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RIAA Loses Again: No Legal Wins Against P2P File Sharers So Far

The Recording Industry Association of America (RIAA) has been taking a lot of people to court—basically, harassing folks in an attempt to curb file-sharing. The $220,000 verdict against Jammy Thomas got a lot of news (and probably worried a lot of folks). However, on appeal (i.e., after a new court not cherry-picked by the RIAA to try the case looked things over), the RIAA lost… again. ZDnet covered the verdict.

At its heart, the verdict reaffirms that simply making a copyrighted work available is not the same as actually distributing the work. In other words, copyright holders actually have to show harm before they can sue the pants off of people. More importantly, it lends yet more weight to the notion that our copyright laws are woefully out of date and that the RIAA has systematically overstepped the legal bounds of its authority under existing copyright law.

Fundamentally, there will need to be a reassessment of copyright and a rebalancing of the rights of copyright holders and the benefits of copyright to the general public. As Article I, Section 8 of the United States Constitution clearly states:

“The Congress shall have power to…promote the progress of science and useful arts, by securing for limited times to authors and inventors the exclusive right to their respective writings and discoveries.”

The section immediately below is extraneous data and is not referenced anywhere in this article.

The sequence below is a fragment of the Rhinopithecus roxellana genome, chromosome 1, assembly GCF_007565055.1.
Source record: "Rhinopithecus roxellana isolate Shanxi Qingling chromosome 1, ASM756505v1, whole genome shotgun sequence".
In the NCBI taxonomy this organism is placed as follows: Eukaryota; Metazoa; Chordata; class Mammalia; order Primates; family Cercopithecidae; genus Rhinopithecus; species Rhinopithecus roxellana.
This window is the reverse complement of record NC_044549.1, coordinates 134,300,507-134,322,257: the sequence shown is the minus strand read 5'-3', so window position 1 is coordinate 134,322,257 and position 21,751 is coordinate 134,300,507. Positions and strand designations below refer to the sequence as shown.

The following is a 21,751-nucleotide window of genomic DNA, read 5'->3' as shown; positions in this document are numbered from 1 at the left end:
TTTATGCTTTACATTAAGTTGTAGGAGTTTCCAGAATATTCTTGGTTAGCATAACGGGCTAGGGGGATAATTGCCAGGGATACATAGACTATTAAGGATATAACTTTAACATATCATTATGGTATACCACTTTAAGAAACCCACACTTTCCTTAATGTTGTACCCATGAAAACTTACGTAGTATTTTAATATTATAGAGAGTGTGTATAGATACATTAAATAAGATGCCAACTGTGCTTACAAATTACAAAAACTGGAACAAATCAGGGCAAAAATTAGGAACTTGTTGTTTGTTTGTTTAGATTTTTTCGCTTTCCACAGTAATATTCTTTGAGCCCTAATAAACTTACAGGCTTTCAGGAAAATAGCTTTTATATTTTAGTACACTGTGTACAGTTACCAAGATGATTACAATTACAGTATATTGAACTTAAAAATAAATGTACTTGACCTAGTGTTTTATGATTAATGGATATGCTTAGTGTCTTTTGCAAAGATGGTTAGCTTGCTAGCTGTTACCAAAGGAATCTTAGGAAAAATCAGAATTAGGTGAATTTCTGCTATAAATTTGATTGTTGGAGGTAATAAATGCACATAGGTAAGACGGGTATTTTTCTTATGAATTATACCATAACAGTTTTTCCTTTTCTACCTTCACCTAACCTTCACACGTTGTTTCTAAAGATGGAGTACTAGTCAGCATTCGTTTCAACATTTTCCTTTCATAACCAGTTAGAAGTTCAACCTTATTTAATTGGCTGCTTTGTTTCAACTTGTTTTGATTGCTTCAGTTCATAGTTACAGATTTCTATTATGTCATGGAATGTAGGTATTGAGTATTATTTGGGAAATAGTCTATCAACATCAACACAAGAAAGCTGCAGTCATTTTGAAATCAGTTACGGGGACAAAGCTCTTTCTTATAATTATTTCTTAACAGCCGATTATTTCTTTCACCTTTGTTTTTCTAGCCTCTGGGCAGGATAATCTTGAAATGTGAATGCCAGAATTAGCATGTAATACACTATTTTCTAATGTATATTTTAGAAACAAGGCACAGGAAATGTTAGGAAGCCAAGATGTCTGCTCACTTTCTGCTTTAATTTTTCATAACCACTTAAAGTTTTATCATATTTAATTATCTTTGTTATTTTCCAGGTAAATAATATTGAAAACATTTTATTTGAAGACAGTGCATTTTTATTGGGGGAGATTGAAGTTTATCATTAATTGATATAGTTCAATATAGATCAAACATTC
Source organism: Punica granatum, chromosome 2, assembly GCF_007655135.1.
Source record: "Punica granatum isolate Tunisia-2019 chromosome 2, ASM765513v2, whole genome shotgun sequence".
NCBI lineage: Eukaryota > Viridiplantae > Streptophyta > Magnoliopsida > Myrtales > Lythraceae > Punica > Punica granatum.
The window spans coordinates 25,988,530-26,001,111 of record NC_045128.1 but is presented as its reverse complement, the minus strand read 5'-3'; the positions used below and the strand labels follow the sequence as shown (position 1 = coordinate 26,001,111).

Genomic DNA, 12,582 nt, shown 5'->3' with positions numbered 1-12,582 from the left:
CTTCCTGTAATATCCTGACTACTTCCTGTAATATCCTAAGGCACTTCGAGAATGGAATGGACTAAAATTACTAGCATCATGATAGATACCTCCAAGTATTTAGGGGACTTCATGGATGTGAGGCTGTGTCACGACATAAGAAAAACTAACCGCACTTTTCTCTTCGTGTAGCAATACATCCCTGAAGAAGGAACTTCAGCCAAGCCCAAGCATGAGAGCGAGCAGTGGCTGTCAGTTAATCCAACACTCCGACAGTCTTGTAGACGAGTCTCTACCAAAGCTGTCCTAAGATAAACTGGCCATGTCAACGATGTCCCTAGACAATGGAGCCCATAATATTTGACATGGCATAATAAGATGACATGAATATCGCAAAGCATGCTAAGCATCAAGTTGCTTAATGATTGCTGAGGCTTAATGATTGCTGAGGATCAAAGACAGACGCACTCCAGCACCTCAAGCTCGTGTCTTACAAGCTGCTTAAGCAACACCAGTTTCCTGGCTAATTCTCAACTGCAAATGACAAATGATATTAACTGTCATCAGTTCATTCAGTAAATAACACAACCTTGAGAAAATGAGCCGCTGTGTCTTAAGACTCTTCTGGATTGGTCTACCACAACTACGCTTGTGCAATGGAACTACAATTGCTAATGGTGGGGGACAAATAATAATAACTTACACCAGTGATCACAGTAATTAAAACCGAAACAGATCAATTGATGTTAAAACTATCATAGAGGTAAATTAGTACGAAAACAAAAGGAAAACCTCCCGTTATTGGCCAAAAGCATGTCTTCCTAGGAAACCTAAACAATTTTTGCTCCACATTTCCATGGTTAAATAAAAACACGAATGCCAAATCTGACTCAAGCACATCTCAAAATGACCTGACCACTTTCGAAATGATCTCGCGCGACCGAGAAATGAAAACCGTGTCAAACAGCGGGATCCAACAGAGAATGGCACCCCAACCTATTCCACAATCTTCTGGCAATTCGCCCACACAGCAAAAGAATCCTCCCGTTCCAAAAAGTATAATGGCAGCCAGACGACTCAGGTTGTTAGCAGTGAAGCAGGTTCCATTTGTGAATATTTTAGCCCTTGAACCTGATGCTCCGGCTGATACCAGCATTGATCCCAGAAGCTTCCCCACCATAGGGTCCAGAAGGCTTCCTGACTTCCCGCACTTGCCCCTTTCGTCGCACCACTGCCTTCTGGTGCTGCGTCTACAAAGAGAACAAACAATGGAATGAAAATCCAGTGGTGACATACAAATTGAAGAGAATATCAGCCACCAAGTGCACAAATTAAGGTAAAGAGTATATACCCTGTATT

The goal is the promotion of the progress of science and the arts—not to enrich copyright holders. Clearly, we’ve strayed from that core mission and Congress should reaffirm its commitment to the original function of copyright.

 

By Sascha Meinrath, Director at X-Lab

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Comments

Verdict vacated, no new verdict Mike O'Donnell  –  Sep 30, 2008 6:42 PM

the verdict reaffirms that simply making a copyrighted work available is not the same as actually distributing the work

There is no verdict. The court recently vacated the old verdict, mainly due to improper jury instructions.

on appeal (i.e., after a new court not cherry-picked by the RIAA to try the case looked things over)

I am pretty sure that the original judge who issued the improper instructions discovered his own error, and reported it. Perhaps someone else will look that one up.

Mike O’Donnell
http://people.cs.uchicago.edu/~odonnell

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